Would the samples from mars be transferred into an awaiting orbiter for return to earth?

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#7 2013-12-22 19:51:15

JoshNH4H
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From: Pullman, WA
Registered: 2007-07-15
Posts: 2,526
Website

Re: Sample Return with In-Situ Propellant Production

Spacenut-

My question is whether those missions require a gravitational assist by Venus.  I ask because, if they do, that severely limits the usefulness of that trajectory as a component of a technology demonstrator.

And I'm thinking of something a bit larger than the Stardust capsule, but realistically not all that much larger.  250 g of material is really not very much, at all.

Edit:

Actually, looking at the size of that capsule I bet we wouldn't need to go that large, since we wouldn't have to try to capture any cometary dust.  In fact we would need less than one liter of cargospace.


-Josh

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#8 2013-12-22 22:20:08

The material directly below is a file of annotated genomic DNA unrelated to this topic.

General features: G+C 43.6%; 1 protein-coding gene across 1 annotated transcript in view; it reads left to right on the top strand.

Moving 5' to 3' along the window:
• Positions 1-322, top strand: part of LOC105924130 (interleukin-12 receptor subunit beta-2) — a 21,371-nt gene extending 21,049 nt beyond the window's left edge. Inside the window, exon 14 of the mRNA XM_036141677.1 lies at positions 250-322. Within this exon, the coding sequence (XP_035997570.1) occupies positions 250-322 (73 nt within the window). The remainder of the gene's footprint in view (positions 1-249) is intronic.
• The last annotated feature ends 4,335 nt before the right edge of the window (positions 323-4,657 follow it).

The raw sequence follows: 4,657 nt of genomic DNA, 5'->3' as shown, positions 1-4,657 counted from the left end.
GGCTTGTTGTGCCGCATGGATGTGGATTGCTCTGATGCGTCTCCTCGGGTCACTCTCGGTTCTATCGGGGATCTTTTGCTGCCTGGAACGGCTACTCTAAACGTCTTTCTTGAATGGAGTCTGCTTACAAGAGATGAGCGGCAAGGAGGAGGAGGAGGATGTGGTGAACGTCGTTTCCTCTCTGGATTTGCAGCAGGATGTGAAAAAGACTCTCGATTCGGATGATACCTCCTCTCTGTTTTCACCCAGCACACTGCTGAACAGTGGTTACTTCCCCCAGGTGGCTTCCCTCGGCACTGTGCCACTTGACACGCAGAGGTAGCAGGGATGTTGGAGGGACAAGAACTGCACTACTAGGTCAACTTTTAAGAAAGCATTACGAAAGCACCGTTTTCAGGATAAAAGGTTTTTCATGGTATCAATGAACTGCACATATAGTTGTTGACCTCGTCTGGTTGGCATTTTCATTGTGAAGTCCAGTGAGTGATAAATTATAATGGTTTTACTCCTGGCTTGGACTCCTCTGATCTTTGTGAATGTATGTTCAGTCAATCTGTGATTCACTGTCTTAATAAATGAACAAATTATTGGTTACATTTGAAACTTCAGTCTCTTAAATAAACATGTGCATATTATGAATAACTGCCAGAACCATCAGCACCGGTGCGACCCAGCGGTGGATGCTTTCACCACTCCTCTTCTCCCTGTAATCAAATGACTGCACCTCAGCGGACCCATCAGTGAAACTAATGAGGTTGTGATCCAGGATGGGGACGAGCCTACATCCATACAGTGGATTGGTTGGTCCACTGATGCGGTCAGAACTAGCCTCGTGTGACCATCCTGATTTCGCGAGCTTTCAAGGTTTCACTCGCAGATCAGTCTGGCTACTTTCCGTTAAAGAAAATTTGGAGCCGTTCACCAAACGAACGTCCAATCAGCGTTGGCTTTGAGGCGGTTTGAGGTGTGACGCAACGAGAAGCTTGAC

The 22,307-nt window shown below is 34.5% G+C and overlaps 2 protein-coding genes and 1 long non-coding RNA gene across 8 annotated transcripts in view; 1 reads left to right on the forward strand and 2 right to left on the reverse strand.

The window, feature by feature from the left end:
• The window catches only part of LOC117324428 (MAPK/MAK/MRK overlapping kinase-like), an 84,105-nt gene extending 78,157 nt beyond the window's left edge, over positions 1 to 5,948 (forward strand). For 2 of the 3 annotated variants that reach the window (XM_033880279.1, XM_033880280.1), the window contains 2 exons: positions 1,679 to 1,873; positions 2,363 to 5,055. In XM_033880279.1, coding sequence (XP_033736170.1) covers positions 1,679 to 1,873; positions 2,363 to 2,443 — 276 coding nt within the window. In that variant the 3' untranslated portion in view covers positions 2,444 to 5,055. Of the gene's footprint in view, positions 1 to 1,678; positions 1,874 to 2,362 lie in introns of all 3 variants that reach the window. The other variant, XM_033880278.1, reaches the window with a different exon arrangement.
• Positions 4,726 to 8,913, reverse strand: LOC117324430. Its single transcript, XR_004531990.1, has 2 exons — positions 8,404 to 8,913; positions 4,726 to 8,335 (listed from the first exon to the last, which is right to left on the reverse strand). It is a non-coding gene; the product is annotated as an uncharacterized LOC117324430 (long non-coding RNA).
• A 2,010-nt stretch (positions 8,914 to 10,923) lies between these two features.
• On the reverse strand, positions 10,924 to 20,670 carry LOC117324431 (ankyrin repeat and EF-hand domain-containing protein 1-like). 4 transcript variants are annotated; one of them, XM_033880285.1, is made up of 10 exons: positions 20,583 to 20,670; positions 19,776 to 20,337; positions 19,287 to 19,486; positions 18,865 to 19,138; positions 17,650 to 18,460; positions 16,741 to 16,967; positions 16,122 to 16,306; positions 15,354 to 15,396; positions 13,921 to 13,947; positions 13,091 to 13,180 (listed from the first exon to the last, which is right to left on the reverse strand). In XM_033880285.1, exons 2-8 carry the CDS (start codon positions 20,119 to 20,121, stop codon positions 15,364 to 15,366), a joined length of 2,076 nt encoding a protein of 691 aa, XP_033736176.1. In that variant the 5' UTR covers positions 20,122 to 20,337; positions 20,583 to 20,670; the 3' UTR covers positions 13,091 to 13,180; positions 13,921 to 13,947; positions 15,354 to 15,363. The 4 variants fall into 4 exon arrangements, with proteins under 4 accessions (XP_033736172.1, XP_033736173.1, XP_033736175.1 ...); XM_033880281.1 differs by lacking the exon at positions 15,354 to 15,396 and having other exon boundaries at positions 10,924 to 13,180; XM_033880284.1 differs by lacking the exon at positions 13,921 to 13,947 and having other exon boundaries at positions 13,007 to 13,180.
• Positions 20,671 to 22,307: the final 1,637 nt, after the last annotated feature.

SpaceNut
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From: New Hampshire
Registered: 2004-07-22
Posts: 19,729

Re: Sample Return with In-Situ Propellant Production

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#9 2013-12-23 20:55:31

JoshNH4H
Member
From: Pullman, WA
Registered: 2007-07-15
Posts: 2,526
Website

Re: Sample Return with In-Situ Propellant Production

I think this is something for which I'd have to pull out Matlab and do my own simulations.


-Josh

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#10 2017-01-14 12:05:55

SpaceNut
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From: New Hampshire
Registered: 2004-07-22
Posts: 19,729

Re: Sample Return with In-Situ Propellant Production

After we find water or have the power and equipment to move soils we will be wanting to make sure this can happen to allow for a crew to survive.